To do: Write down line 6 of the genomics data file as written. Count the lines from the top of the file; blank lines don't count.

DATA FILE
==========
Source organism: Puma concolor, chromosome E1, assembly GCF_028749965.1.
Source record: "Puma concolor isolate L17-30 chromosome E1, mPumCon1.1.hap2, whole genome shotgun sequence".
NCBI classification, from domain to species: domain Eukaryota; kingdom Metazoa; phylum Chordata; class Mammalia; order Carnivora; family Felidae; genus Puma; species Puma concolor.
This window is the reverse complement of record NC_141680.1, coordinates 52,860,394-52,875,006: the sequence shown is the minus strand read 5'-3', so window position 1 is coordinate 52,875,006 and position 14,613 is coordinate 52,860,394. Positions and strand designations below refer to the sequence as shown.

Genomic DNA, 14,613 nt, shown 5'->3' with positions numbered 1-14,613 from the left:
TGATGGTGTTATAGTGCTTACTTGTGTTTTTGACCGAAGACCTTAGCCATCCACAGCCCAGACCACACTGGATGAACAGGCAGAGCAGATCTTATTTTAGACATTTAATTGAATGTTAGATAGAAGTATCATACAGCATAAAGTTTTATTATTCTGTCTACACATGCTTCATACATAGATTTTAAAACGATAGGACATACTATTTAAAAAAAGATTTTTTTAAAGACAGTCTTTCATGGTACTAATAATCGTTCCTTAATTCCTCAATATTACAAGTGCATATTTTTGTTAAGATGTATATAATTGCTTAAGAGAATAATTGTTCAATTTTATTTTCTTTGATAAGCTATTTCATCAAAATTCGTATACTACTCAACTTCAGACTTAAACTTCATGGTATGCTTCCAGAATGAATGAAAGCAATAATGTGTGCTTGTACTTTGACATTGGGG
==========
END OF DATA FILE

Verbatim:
TGATGGTGTTATAGTGCTTACTTGTGTTTTTGACCGAAGACCTTAGCCATCCACAGCCCAGACCACACTGGATGAACAGGCAGAGCAGATCTTATTTTAGACATTTAATTGAATGTTAGATAGAAGTATCATACAGCATAAAGTTTTATTATTCTGTCTACACATGCTTCATACATAGATTTTAAAACGATAGGACATACTATTTAAAAAAAGATTTTTTTAAAGACAGTCTTTCATGGTACTAATAATCGTTCCTTAATTCCTCAATATTACAAGTGCATATTTTTGTTAAGATGTATATAATTGCTTAAGAGAATAATTGTTCAATTTTATTTTCTTTGATAAGCTATTTCATCAAAATTCGTATACTACTCAACTTCAGACTTAAACTTCATGGTATGCTTCCAGAATGAATGAAAGCAATAATGTGTGCTTGTACTTTGACATTGGGG